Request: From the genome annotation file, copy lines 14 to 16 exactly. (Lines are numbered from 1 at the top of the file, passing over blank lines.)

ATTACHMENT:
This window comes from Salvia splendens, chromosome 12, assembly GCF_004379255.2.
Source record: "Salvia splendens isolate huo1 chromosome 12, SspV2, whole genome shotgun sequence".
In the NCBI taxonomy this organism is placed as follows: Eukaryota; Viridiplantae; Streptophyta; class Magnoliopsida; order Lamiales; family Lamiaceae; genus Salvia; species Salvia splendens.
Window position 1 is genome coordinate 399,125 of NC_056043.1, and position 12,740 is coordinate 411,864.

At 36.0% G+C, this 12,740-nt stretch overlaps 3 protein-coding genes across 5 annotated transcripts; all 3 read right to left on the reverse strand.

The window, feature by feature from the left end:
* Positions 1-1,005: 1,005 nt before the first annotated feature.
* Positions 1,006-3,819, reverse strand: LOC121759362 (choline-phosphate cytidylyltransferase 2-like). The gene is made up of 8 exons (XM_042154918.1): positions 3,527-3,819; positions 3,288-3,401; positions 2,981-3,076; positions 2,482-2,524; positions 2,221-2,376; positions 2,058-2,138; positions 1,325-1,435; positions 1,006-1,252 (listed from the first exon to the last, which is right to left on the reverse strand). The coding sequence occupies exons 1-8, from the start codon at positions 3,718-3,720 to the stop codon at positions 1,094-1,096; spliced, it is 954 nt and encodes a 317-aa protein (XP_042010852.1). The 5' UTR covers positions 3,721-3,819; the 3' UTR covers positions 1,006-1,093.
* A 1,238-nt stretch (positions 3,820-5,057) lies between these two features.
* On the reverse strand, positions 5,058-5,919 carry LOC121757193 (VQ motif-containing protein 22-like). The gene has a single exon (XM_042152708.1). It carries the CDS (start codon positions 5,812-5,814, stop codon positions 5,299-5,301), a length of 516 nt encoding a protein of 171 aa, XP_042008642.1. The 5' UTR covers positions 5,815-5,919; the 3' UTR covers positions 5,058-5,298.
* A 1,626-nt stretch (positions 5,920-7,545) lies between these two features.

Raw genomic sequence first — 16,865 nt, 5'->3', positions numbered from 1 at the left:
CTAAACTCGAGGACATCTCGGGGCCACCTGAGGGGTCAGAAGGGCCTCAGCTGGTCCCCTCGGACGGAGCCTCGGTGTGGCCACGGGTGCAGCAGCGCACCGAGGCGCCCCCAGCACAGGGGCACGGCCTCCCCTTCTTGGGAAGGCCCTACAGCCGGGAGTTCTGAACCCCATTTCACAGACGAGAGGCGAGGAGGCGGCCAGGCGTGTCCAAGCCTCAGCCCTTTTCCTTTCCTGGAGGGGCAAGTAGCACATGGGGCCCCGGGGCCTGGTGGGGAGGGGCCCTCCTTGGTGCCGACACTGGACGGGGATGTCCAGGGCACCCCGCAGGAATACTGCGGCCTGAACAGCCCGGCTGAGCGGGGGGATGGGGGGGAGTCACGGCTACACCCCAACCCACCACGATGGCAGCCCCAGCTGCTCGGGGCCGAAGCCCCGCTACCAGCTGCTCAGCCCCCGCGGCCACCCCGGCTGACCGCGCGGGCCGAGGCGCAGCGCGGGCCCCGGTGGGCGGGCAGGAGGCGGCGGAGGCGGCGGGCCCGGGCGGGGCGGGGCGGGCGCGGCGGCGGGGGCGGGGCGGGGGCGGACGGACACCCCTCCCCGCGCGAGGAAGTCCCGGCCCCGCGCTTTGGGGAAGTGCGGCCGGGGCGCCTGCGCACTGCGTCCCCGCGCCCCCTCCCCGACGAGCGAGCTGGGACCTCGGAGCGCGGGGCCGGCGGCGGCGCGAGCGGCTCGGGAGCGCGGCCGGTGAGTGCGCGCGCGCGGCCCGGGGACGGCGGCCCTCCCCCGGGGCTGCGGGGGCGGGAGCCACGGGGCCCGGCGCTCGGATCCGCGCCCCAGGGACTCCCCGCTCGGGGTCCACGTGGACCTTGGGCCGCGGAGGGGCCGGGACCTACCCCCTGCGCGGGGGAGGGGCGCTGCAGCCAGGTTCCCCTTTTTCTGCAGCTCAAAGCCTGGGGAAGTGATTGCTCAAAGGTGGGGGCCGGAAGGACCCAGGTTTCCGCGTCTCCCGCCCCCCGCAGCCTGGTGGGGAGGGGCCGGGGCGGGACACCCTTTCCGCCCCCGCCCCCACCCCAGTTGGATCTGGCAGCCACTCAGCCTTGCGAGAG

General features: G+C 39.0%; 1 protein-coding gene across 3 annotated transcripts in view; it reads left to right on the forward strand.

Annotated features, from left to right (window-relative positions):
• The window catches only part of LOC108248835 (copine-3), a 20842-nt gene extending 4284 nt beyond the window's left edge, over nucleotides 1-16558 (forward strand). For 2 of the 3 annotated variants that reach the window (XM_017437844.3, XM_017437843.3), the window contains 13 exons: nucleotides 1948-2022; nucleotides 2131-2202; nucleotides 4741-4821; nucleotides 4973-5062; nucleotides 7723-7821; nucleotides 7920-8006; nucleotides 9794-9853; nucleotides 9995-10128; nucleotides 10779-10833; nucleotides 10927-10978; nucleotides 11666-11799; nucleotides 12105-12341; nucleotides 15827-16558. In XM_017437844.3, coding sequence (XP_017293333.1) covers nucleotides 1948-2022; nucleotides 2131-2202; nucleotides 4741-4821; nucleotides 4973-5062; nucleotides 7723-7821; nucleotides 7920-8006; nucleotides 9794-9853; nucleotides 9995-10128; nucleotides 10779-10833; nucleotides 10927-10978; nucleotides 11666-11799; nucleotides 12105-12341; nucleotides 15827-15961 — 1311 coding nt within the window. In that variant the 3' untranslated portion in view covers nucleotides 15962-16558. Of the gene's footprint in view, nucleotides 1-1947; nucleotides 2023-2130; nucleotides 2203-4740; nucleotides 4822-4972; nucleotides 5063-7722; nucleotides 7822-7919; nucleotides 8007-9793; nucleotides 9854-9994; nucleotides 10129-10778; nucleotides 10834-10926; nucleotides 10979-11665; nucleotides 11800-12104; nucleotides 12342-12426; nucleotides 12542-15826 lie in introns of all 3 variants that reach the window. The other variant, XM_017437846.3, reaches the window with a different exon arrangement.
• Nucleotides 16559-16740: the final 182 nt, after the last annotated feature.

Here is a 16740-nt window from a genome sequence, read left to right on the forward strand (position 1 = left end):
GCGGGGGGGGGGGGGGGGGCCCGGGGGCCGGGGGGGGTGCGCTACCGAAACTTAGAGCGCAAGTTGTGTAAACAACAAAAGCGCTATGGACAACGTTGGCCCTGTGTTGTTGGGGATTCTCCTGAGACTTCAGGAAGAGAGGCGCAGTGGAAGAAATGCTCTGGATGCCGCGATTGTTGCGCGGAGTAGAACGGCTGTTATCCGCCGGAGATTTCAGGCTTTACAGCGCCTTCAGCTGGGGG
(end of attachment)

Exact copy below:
General features: G+C 39.0%; 1 protein-coding gene across 3 annotated transcripts in view; it reads left to right on the forward strand.

Annotated features, from left to right (window-relative positions):
• The window catches only part of LOC108248835 (copine-3), a 20842-nt gene extending 4284 nt beyond the window's left edge, over nucleotides 1-16558 (forward strand). For 2 of the 3 annotated variants that reach the window (XM_017437844.3, XM_017437843.3), the window contains 13 exons: nucleotides 1948-2022; nucleotides 2131-2202; nucleotides 4741-4821; nucleotides 4973-5062; nucleotides 7723-7821; nucleotides 7920-8006; nucleotides 9794-9853; nucleotides 9995-10128; nucleotides 10779-10833; nucleotides 10927-10978; nucleotides 11666-11799; nucleotides 12105-12341; nucleotides 15827-16558. In XM_017437844.3, coding sequence (XP_017293333.1) covers nucleotides 1948-2022; nucleotides 2131-2202; nucleotides 4741-4821; nucleotides 4973-5062; nucleotides 7723-7821; nucleotides 7920-8006; nucleotides 9794-9853; nucleotides 9995-10128; nucleotides 10779-10833; nucleotides 10927-10978; nucleotides 11666-11799; nucleotides 12105-12341; nucleotides 15827-15961 — 1311 coding nt within the window. In that variant the 3' untranslated portion in view covers nucleotides 15962-16558. Of the gene's footprint in view, nucleotides 1-1947; nucleotides 2023-2130; nucleotides 2203-4740; nucleotides 4822-4972; nucleotides 5063-7722; nucleotides 7822-7919; nucleotides 8007-9793; nucleotides 9854-9994; nucleotides 10129-10778; nucleotides 10834-10926; nucleotides 10979-11665; nucleotides 11800-12104; nucleotides 12342-12426; nucleotides 12542-15826 lie in introns of all 3 variants that reach the window. The other variant, XM_017437846.3, reaches the window with a different exon arrangement.